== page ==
How is Thailand doing in its fight against AIDS?
Amazingly well. In the 1980s, Thailand was widely accused of ignoring its AIDS problem to avoid scaring off tourists. But according to a new World Bank report, Thailand is now the model for the developing world on how to prevent transmission of the HIV virus, and how to bring continued life and hope to HIV-positive patients.
Roughly half a million Thais are HIV-positive. Of that group, 78,000 have developed full-blown AIDS, which can be treated with anti-retroviral drugs. Thanks to the government, dedicated nongovernment organizations (such as Medecins sans Frontieres and the Thai Red Cross) and an effective network of district-level hospitals and rural health clinics, more than 90% of those AIDS patients are getting free anti-retroviral drugs.
In contrast, according to the report, the world has a total of five to six million AIDS patients in need of those drugs. Only 13 percent -- 700,000-- are getting them.
The triple drug “cocktail”—which includes stavudine, lamivudine and nevirapine—is produced domestically and costs the government $30 per month per patient.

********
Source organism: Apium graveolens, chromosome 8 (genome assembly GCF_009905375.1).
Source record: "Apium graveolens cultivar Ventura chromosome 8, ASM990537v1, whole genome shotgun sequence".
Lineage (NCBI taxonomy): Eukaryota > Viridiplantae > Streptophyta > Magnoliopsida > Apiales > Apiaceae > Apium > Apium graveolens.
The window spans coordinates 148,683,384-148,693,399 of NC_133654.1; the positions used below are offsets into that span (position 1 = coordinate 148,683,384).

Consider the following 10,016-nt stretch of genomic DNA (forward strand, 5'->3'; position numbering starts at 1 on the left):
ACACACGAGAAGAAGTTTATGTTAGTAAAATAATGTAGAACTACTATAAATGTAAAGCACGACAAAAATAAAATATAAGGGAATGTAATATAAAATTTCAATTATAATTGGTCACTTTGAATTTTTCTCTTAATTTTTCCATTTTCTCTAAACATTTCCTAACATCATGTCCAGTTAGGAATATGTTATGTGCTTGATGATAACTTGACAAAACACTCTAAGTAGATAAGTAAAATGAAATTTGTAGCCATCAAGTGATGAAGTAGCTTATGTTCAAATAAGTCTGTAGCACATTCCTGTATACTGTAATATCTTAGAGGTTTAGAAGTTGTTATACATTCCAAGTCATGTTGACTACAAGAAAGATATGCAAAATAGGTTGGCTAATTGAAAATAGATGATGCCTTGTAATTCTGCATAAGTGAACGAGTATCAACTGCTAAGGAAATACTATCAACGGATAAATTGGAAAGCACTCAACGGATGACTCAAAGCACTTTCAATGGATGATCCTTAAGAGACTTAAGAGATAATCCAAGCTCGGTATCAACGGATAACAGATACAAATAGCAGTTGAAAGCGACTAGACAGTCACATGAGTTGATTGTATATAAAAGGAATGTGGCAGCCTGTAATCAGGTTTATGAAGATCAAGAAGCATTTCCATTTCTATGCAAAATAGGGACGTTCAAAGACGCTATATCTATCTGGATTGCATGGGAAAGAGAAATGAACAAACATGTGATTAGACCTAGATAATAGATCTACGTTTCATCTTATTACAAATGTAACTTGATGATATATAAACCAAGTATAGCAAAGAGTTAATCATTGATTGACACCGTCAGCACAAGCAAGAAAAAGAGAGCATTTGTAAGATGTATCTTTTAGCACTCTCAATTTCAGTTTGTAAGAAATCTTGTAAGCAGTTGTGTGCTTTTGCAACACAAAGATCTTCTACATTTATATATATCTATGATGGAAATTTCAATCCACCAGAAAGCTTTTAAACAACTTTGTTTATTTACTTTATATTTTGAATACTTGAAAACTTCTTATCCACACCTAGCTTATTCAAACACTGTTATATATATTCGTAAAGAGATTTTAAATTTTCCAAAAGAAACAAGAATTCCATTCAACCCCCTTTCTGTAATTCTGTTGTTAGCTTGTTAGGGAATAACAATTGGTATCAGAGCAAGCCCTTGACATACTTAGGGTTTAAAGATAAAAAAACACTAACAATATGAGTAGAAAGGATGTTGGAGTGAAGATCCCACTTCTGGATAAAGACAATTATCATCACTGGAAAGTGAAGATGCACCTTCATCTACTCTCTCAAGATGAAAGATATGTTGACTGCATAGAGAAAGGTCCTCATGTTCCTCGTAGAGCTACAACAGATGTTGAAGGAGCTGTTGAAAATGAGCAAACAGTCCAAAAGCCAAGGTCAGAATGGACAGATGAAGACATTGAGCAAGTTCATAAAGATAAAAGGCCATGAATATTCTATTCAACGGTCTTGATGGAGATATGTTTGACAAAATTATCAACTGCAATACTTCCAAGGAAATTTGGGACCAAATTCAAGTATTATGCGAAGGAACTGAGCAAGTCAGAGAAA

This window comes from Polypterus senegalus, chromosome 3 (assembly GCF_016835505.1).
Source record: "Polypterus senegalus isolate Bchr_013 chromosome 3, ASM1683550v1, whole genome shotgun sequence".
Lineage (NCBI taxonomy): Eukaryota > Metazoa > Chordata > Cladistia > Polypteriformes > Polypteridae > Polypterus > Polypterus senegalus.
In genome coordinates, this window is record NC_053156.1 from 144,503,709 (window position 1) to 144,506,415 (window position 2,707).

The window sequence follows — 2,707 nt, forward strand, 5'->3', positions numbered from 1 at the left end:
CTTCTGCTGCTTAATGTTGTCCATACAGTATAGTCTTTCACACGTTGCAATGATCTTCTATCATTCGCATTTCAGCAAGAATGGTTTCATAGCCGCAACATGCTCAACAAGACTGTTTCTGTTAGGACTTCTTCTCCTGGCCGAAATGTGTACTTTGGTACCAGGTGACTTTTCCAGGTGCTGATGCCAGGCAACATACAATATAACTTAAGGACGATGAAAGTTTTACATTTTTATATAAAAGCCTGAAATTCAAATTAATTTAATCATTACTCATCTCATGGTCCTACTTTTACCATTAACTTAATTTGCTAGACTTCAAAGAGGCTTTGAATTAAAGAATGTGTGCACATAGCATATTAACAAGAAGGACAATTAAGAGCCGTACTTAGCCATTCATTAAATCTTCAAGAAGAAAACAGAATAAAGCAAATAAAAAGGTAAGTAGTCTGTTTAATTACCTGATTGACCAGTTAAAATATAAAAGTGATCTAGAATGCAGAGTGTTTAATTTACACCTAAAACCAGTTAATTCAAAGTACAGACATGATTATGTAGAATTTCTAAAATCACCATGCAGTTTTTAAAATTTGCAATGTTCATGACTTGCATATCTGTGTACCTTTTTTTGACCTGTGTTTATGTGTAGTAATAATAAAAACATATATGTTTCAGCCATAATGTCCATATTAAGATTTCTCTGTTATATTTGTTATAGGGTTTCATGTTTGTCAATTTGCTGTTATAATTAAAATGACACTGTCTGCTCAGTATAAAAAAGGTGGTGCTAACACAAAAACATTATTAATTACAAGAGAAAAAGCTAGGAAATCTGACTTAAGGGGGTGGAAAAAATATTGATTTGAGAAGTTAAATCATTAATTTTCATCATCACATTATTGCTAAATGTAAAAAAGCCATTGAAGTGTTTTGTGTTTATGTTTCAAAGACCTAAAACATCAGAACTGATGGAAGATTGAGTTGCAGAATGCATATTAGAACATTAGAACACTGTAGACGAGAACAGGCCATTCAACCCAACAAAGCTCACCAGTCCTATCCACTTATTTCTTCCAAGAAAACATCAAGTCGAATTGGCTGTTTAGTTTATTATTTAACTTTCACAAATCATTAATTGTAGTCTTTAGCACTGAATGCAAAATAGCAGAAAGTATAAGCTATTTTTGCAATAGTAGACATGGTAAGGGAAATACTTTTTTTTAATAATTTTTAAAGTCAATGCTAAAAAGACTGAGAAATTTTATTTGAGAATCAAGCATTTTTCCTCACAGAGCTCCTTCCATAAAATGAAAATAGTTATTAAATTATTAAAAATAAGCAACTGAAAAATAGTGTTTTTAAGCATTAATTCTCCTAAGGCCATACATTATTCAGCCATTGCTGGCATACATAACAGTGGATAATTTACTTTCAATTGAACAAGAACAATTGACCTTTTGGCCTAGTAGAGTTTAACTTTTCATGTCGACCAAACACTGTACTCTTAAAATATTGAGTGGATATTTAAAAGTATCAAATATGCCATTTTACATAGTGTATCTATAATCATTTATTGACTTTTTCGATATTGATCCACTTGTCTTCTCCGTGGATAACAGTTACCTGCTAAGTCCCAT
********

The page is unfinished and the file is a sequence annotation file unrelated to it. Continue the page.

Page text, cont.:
The report emphasizes that Thailand’s success in treating AIDS patients is only possible because of its earlier efforts in education and AIDS prevention from 1991—something that China and India must do now if they have any hope of getting their AIDS problems under control. Without such efforts, the report concludes, Thailand would have had 7.7 million HIV cases (and 850,000 AIDS cases) last year—14 times more than it has today. Treating that volume of patients would have cost the country an additional $18.6 billion.
Since Thailand’s first AIDS case in September 1984, 1 million Thais have been infected with HIV and more than 400,000 have died of the disease.